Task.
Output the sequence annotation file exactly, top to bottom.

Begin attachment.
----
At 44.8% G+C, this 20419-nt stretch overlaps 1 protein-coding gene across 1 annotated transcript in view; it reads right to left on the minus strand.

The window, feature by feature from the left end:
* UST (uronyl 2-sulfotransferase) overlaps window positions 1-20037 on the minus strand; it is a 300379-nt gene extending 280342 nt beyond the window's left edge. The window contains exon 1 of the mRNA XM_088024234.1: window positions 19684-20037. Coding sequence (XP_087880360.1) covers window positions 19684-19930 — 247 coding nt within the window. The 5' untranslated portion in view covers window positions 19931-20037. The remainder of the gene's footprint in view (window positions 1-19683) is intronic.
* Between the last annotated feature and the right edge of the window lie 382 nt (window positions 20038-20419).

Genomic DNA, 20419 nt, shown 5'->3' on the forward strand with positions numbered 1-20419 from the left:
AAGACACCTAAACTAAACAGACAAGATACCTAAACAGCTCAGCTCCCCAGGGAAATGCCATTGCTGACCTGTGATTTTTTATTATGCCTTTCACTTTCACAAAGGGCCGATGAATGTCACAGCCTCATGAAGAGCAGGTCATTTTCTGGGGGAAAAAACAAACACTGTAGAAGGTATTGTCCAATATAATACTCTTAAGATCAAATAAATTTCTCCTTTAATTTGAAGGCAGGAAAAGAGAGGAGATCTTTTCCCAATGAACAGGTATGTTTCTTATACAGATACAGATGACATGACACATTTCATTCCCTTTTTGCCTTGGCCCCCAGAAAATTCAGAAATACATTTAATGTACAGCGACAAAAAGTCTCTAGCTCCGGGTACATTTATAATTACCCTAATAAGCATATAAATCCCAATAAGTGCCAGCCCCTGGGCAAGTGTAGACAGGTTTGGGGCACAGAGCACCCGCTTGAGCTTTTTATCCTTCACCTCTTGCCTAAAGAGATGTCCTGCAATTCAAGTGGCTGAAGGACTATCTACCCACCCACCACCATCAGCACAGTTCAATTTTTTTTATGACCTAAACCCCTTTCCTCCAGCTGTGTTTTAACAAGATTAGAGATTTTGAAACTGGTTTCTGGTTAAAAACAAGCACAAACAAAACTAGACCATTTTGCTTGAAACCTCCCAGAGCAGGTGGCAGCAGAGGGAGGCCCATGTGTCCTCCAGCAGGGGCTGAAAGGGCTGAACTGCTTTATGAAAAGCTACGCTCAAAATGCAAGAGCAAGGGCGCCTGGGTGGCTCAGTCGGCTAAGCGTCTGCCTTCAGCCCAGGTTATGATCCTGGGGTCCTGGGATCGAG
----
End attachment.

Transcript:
At 44.8% G+C, this 20419-nt stretch overlaps 1 protein-coding gene across 1 annotated transcript in view; it reads right to left on the minus strand.

The window, feature by feature from the left end:
* UST (uronyl 2-sulfotransferase) overlaps window positions 1-20037 on the minus strand; it is a 300379-nt gene extending 280342 nt beyond the window's left edge. The window contains exon 1 of the mRNA XM_088024234.1: window positions 19684-20037. Coding sequence (XP_087880360.1) covers window positions 19684-19930 — 247 coding nt within the window. The 5' untranslated portion in view covers window positions 19931-20037. The remainder of the gene's footprint in view (window positions 1-19683) is intronic.
* Between the last annotated feature and the right edge of the window lie 382 nt (window positions 20038-20419).

Genomic DNA, 20419 nt, shown 5'->3' on the forward strand with positions numbered 1-20419 from the left:
AAGACACCTAAACTAAACAGACAAGATACCTAAACAGCTCAGCTCCCCAGGGAAATGCCATTGCTGACCTGTGATTTTTTATTATGCCTTTCACTTTCACAAAGGGCCGATGAATGTCACAGCCTCATGAAGAGCAGGTCATTTTCTGGGGGAAAAAACAAACACTGTAGAAGGTATTGTCCAATATAATACTCTTAAGATCAAATAAATTTCTCCTTTAATTTGAAGGCAGGAAAAGAGAGGAGATCTTTTCCCAATGAACAGGTATGTTTCTTATACAGATACAGATGACATGACACATTTCATTCCCTTTTTGCCTTGGCCCCCAGAAAATTCAGAAATACATTTAATGTACAGCGACAAAAAGTCTCTAGCTCCGGGTACATTTATAATTACCCTAATAAGCATATAAATCCCAATAAGTGCCAGCCCCTGGGCAAGTGTAGACAGGTTTGGGGCACAGAGCACCCGCTTGAGCTTTTTATCCTTCACCTCTTGCCTAAAGAGATGTCCTGCAATTCAAGTGGCTGAAGGACTATCTACCCACCCACCACCATCAGCACAGTTCAATTTTTTTTATGACCTAAACCCCTTTCCTCCAGCTGTGTTTTAACAAGATTAGAGATTTTGAAACTGGTTTCTGGTTAAAAACAAGCACAAACAAAACTAGACCATTTTGCTTGAAACCTCCCAGAGCAGGTGGCAGCAGAGGGAGGCCCATGTGTCCTCCAGCAGGGGCTGAAAGGGCTGAACTGCTTTATGAAAAGCTACGCTCAAAATGCAAGAGCAAGGGCGCCTGGGTGGCTCAGTCGGCTAAGCGTCTGCCTTCAGCCCAGGTTATGATCCTGGGGTCCTGGGATCGAG